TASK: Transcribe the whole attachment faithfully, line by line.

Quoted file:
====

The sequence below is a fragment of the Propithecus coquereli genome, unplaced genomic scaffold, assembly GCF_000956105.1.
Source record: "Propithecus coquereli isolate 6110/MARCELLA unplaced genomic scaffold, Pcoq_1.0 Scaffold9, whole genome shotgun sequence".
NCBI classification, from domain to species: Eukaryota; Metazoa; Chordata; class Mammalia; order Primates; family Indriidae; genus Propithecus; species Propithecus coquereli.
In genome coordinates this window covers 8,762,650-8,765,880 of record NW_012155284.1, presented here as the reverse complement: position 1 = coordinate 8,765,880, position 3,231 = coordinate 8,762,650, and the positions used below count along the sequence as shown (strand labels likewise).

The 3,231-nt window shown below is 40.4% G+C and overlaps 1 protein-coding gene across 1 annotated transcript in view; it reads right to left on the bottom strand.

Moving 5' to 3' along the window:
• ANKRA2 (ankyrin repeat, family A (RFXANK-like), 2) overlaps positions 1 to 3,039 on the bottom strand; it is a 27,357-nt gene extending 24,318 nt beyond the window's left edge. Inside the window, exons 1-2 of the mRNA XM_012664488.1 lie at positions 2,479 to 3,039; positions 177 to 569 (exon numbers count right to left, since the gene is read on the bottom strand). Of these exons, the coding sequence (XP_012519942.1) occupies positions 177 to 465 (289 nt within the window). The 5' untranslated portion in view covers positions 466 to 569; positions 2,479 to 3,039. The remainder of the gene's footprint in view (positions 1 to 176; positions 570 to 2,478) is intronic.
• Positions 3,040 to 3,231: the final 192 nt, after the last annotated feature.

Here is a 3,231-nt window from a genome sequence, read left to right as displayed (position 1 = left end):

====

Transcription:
The sequence below is a fragment of the Propithecus coquereli genome, unplaced genomic scaffold, assembly GCF_000956105.1.
Source record: "Propithecus coquereli isolate 6110/MARCELLA unplaced genomic scaffold, Pcoq_1.0 Scaffold9, whole genome shotgun sequence".
NCBI classification, from domain to species: Eukaryota; Metazoa; Chordata; class Mammalia; order Primates; family Indriidae; genus Propithecus; species Propithecus coquereli.
In genome coordinates this window covers 8,762,650-8,765,880 of record NW_012155284.1, presented here as the reverse complement: position 1 = coordinate 8,765,880, position 3,231 = coordinate 8,762,650, and the positions used below count along the sequence as shown (strand labels likewise).

The 3,231-nt window shown below is 40.4% G+C and overlaps 1 protein-coding gene across 1 annotated transcript in view; it reads right to left on the bottom strand.

Moving 5' to 3' along the window:
• ANKRA2 (ankyrin repeat, family A (RFXANK-like), 2) overlaps positions 1 to 3,039 on the bottom strand; it is a 27,357-nt gene extending 24,318 nt beyond the window's left edge. Inside the window, exons 1-2 of the mRNA XM_012664488.1 lie at positions 2,479 to 3,039; positions 177 to 569 (exon numbers count right to left, since the gene is read on the bottom strand). Of these exons, the coding sequence (XP_012519942.1) occupies positions 177 to 465 (289 nt within the window). The 5' untranslated portion in view covers positions 466 to 569; positions 2,479 to 3,039. The remainder of the gene's footprint in view (positions 1 to 176; positions 570 to 2,478) is intronic.
• Positions 3,040 to 3,231: the final 192 nt, after the last annotated feature.

Here is a 3,231-nt window from a genome sequence, read left to right as displayed (position 1 = left end):